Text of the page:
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Introduction To Computing Tutorial - II

By Jide Awe | Contributing Writer


Think of a computer as a human brain. Your brain is a memory sponge. It contains a lifetime of memories that cause us to act or react based on inputs. Inputs come through our 5 senses. If you see and smell hot suya burning on the grill (inputs) you know how to react based on previous experiences (memory - " I HAVE TO EAT O!).

A set of miniaturized circuits which represents the working memory of the computer. This is where application programs (software) can be loaded from the outside and then executed. The larger the RAM the better. A typical single user computer system may contain approximately 8,000,000 bytes of RAM.
(This is often abbreviated as 8MB RAM.)

The computer's brain consists of the RAM and the CPU. The CPU and RAM work together as the computer's "brain". Each day when we start up the computer one of the first tasks will be to fill RAM with instructions to give it an ability to do work. This work may be in the creation of documents or tracking accounting data.

You control which instructions will go into the computer's brain. You control the sets of experiences you will provide the computer. Once in RAM, the computer will evaluate inputs from many devices and react. The most typical input device is a keyboard. As you type commands, the computer evaluates them. Based on the set of instructions within its RAM, it will follow some action: print a document, calculate, send information over a telephone line, etc.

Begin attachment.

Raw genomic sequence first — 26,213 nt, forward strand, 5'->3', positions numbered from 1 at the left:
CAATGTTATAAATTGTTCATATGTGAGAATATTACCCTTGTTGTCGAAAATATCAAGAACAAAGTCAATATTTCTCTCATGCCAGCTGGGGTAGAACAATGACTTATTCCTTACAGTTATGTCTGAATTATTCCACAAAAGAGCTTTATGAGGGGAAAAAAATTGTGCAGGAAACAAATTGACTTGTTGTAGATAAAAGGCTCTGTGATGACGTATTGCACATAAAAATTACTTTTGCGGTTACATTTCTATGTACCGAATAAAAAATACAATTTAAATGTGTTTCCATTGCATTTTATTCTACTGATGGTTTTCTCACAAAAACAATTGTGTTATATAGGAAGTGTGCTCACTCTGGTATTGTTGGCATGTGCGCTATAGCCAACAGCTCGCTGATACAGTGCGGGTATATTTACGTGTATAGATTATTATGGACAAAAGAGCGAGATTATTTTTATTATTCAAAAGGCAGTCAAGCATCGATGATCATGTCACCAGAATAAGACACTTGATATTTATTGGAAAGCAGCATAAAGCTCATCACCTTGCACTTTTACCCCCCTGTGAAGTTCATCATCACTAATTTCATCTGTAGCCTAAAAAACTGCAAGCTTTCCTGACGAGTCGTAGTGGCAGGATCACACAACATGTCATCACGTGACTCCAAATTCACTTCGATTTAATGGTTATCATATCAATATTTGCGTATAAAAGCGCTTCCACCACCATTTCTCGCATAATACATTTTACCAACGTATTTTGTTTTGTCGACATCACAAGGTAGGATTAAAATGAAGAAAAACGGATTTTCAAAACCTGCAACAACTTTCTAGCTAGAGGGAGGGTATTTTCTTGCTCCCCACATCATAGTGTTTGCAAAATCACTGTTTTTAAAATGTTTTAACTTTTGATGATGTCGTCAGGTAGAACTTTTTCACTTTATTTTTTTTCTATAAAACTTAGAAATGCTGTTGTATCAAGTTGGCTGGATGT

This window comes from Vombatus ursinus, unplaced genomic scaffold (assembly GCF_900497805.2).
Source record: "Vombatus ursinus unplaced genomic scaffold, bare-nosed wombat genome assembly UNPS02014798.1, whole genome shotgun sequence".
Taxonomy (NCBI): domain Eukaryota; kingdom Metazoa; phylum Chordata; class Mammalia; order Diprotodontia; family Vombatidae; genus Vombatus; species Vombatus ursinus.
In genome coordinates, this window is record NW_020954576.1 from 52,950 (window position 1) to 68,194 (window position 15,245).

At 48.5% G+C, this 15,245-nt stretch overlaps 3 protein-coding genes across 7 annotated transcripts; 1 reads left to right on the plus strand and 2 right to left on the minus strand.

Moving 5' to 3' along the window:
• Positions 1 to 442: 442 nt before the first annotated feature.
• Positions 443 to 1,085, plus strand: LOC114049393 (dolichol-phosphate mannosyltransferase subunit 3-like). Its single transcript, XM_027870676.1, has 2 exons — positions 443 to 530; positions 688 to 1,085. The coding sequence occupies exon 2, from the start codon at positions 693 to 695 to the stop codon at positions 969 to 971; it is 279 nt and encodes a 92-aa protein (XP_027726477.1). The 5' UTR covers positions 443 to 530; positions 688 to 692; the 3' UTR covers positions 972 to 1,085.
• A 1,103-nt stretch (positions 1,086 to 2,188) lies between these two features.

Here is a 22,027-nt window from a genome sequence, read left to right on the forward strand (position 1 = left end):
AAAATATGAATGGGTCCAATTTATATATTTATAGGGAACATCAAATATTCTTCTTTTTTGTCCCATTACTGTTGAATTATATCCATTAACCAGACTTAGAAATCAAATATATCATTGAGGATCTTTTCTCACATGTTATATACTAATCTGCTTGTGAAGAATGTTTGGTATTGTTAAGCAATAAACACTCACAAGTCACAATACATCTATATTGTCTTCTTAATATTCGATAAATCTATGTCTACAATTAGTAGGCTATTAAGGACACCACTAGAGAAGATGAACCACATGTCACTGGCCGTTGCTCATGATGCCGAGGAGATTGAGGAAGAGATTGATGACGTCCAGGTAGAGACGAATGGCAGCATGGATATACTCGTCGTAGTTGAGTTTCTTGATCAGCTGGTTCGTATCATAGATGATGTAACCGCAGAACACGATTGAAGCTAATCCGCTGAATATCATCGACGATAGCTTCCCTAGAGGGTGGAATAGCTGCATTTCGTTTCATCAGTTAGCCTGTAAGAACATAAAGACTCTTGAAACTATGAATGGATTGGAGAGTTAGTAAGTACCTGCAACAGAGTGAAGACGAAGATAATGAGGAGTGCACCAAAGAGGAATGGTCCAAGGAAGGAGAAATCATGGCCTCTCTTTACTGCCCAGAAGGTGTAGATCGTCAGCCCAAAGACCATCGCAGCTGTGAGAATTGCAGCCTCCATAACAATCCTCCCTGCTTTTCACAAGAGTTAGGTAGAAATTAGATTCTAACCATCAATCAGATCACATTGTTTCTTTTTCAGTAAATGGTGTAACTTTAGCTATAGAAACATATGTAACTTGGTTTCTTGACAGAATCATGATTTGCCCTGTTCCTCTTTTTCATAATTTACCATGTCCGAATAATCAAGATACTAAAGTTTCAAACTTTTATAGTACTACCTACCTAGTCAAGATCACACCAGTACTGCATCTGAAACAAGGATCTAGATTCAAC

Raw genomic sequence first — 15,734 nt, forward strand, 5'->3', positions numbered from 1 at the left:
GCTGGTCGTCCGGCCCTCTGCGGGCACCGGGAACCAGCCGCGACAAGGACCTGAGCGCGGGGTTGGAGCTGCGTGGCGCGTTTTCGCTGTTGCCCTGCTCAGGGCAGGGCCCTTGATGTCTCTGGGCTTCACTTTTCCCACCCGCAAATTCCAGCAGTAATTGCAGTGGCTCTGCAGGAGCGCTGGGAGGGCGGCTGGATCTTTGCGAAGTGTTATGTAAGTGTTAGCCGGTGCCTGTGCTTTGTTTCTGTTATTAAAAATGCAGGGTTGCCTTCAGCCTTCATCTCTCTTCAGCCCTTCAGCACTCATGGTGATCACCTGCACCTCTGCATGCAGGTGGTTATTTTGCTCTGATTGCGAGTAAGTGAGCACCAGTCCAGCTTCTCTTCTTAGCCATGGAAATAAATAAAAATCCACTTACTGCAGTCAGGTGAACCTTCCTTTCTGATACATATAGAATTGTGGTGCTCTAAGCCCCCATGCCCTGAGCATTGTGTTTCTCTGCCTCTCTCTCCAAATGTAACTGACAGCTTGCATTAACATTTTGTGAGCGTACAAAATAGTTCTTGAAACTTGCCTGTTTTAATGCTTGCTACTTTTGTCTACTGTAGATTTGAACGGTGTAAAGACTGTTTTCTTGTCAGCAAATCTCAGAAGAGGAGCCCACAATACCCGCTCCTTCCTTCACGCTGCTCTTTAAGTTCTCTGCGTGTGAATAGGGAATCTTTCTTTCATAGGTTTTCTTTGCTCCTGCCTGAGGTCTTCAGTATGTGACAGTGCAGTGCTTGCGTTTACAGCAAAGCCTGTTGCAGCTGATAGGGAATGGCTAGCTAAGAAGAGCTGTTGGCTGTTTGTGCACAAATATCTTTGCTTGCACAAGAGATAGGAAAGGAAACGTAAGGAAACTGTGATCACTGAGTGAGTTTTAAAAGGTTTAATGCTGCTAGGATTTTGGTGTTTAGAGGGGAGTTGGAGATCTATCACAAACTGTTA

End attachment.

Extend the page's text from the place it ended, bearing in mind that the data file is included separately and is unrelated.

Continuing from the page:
At some later point you may empty the computer's brain and install a different set of instructions, thus giving it a different ability.
The RAM is emptied when the computer is turned off - thus it is often called "volatile" memory. WHAT YOU SEE ON YOUR COMPUTER MONITOR IS ACTUALLY IN RAM ONLY - a temporary storage location. To make it permanent we "save" it or "write" it to a floppy disk or hard drive. These devices are non volatile storage - they do not require electricity.

Each time the computer is turned off, all information within RAM is lost. RAM is called volatile memory because of the electricity requirement.

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About the Author:
Jide Awe is the Managing Director of Jidaw Systems Limited (MASTERCOMPUTERS), an IT Training and Certification provider that focuses on building IT Careers and publishes , an IT Career portal

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